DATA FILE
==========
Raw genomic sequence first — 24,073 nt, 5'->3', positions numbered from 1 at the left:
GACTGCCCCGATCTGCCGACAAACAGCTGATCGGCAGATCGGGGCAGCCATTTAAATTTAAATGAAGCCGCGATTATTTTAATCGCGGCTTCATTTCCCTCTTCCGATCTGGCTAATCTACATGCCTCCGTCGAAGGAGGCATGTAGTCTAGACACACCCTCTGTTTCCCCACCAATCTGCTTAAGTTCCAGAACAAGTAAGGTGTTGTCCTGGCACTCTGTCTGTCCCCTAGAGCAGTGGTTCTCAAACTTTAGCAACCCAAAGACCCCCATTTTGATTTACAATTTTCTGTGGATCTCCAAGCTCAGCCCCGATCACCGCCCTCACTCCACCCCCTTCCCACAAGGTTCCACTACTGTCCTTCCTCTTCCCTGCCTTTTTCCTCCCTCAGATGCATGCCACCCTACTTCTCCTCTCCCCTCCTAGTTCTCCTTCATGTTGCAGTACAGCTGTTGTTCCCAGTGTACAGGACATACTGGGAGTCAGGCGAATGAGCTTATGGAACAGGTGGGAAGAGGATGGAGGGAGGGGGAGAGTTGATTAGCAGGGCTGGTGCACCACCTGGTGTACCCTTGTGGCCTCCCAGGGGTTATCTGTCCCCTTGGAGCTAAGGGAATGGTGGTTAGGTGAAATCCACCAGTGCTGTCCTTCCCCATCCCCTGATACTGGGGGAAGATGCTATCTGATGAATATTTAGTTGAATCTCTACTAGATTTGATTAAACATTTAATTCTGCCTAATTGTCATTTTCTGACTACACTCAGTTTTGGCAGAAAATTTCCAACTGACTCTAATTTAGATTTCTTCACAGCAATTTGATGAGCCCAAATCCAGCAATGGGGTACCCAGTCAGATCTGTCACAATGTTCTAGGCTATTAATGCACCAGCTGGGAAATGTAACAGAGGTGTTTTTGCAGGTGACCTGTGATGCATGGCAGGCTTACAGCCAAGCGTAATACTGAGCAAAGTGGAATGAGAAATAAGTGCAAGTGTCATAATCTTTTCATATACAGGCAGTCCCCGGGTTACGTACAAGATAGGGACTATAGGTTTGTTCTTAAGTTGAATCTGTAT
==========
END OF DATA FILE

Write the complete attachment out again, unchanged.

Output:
Raw genomic sequence first — 24,073 nt, 5'->3', positions numbered from 1 at the left:
GACTGCCCCGATCTGCCGACAAACAGCTGATCGGCAGATCGGGGCAGCCATTTAAATTTAAATGAAGCCGCGATTATTTTAATCGCGGCTTCATTTCCCTCTTCCGATCTGGCTAATCTACATGCCTCCGTCGAAGGAGGCATGTAGTCTAGACACACCCTCTGTTTCCCCACCAATCTGCTTAAGTTCCAGAACAAGTAAGGTGTTGTCCTGGCACTCTGTCTGTCCCCTAGAGCAGTGGTTCTCAAACTTTAGCAACCCAAAGACCCCCATTTTGATTTACAATTTTCTGTGGATCTCCAAGCTCAGCCCCGATCACCGCCCTCACTCCACCCCCTTCCCACAAGGTTCCACTACTGTCCTTCCTCTTCCCTGCCTTTTTCCTCCCTCAGATGCATGCCACCCTACTTCTCCTCTCCCCTCCTAGTTCTCCTTCATGTTGCAGTACAGCTGTTGTTCCCAGTGTACAGGACATACTGGGAGTCAGGCGAATGAGCTTATGGAACAGGTGGGAAGAGGATGGAGGGAGGGGGAGAGTTGATTAGCAGGGCTGGTGCACCACCTGGTGTACCCTTGTGGCCTCCCAGGGGTTATCTGTCCCCTTGGAGCTAAGGGAATGGTGGTTAGGTGAAATCCACCAGTGCTGTCCTTCCCCATCCCCTGATACTGGGGGAAGATGCTATCTGATGAATATTTAGTTGAATCTCTACTAGATTTGATTAAACATTTAATTCTGCCTAATTGTCATTTTCTGACTACACTCAGTTTTGGCAGAAAATTTCCAACTGACTCTAATTTAGATTTCTTCACAGCAATTTGATGAGCCCAAATCCAGCAATGGGGTACCCAGTCAGATCTGTCACAATGTTCTAGGCTATTAATGCACCAGCTGGGAAATGTAACAGAGGTGTTTTTGCAGGTGACCTGTGATGCATGGCAGGCTTACAGCCAAGCGTAATACTGAGCAAAGTGGAATGAGAAATAAGTGCAAGTGTCATAATCTTTTCATATACAGGCAGTCCCCGGGTTACGTACAAGATAGGGACTATAGGTTTGTTCTTAAGTTGAATCTGTAT